Using the Sqreen Agent without PII

Updated December, 2020

Sqreen automatically tracks certain kinds of user behavior in your web application, to provide context and actionable insights into how attackers are abusing your app. By default, Sqreen tracks unique users by their email address.

However, in tightly regulated industries, personally identifying information (PII) requires special care; user data must be anonymized using unique identifiers independent of the user’s name, email addresses, Social Security Number, or other sensitive information.

The Sqreen agent offers functionality to help you anonymize the data sent to us, so that you aren’t transmitting PII to our servers, while still getting the behavioral analysis that your security team depends on.

This functionality is also useful if you want to track user behavior, but are not using one of the supported frameworks, such as Devise for Ruby on Rails.

This tutorial will walk you through using this functionality in Ruby.

Enable Advanced User Context

The first step is to disable Automatic User Context, the default setting, and enable Advanced User Context

Navigate to your app’s global settings page from

About halfway down, click on the switch to move User Context from Automatic to Advanced.

Don’t forget to hit the big green Save button at the bottom of the page!

Add user authentication tracking to your code

At the moment, the only user behavior that Sqreen tracks is authentication attempts (as opposed to network and browser data that Sqreen also tracks, like IP addresses and user-agents). Sqreen takes note of each successful and unsuccessful login attempt; normally this is done automatically when Sqreen is familiar with the authorization module you are using.

To perform user authentication tracking without sending PII, you’ll need to call this method after each login attempt, whether it was successful or not. Let’s assume you have an object called user that has some fields to identify who is attempting to log in.

Require 'Sqreen'
Sqreen.auth_track(user.loggedIn?, email:

The first parameter to Sqreen.auth is a boolean that indicates whether the authentication attempt was successful. The second (and subsequent) parameters form a hash that collectively uniquely identify the user to Sqreen. In this example, we are relying on the user’s email address—exactly what we wanted to avoid doing.

It’s important to note that this identifying hash is meant to represent a composite key, that is, any and all elements of the hash are taken to collectively and uniquely identify the user. Do not add anything to the hash representing transient or volatile state, such as the timestamp or the IP address used to log in.

You can send anything you like in this hash; let’s suppose that you have a unique user ID associated with the account. That’s a better choice for anonymizing what is sent to Sqreen, since Sqreen does not have your user ID-to-email mapping.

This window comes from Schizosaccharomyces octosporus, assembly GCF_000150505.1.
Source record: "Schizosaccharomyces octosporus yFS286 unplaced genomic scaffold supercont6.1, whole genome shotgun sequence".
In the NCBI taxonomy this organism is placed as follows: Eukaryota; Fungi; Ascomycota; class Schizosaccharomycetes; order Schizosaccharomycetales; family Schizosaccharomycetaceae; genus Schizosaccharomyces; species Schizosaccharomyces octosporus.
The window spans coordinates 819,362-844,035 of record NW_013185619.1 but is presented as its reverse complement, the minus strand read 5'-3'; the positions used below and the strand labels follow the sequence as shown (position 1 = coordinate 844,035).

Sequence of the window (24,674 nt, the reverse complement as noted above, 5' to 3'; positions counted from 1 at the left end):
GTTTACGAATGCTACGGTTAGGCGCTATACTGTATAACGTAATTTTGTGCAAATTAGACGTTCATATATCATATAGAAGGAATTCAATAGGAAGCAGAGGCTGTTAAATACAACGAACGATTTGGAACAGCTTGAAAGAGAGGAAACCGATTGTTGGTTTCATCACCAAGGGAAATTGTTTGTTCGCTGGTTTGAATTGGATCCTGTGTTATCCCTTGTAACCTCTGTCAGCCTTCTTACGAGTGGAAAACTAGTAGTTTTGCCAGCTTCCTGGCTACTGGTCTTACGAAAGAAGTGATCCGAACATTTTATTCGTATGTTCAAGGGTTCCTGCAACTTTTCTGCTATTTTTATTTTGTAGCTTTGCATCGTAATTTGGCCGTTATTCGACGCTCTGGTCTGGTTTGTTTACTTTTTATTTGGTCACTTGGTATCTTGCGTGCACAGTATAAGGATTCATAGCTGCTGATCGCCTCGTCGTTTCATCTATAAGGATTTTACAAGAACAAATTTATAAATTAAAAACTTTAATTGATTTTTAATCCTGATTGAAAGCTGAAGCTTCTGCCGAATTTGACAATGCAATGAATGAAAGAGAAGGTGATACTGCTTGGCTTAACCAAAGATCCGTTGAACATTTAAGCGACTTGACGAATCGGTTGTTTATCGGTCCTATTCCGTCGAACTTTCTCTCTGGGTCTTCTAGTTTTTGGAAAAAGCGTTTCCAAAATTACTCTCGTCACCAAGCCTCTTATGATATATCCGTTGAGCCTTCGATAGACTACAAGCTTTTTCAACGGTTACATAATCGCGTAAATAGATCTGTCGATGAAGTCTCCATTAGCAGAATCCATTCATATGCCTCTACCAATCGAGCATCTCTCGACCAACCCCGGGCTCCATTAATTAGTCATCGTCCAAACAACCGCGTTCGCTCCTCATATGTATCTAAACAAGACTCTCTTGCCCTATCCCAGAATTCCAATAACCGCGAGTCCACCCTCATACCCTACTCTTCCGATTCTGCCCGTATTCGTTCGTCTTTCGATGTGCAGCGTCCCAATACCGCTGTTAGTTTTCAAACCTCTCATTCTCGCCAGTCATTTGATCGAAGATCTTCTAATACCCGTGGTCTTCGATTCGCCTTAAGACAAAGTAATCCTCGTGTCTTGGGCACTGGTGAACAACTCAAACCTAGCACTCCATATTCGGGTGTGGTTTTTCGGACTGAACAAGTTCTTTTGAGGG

Sqreen.auth_track(user.loggedIn?, id:

And that’s it. Just be sure to make this call each and every time a user attempts to authenticate, and Sqreen will work its magic from there.

Advanced Topic: Tracking email domains for good

If the user identification hash contains a field called email (which by default in automatic mode, it does), Sqreen can perform some additional analysis to help your security team. In particular, at the moment, Sqreen examines the email domain to see if there is anything suspicious about the mail host, in particular, whether the host is a known email anonymizing service. Such services are rarely used by legitimate users, but are often used by malicious attackers.

To use this feature, you will need to determine whether or not the domain of the email host by itself constitutes PII—in some contexts it certainly might. However, in many, the email domain is not considered identifying it may therefore be fair game for security analysis by Sqreen.

In these cases, you can avail yourself of this analysis while maintaining the anonymity of your users with a clever hack. Instead of sending the actual email, you can replace the local-part of the email address with the user ID (and a prefix so both you and we don’t confuse it with an actual email address):

idAndDomain = "anon-#{}@#{'@')[-1]}"
Sqreen.auth_track(user.loggedIn?, email: idAndDomain)

What you send to Sqreen will remain stripped of PII, while at the same time providing enough information to Sqreen to allow it to track whether this email account originates from a suspicious email host.

NOTE: When using part or all of the email address as a user identifier, you need to be careful about features that let the user update their email address. When the user updates their email address, it would create a new user identifier and let the same user account “reset” their threat level.

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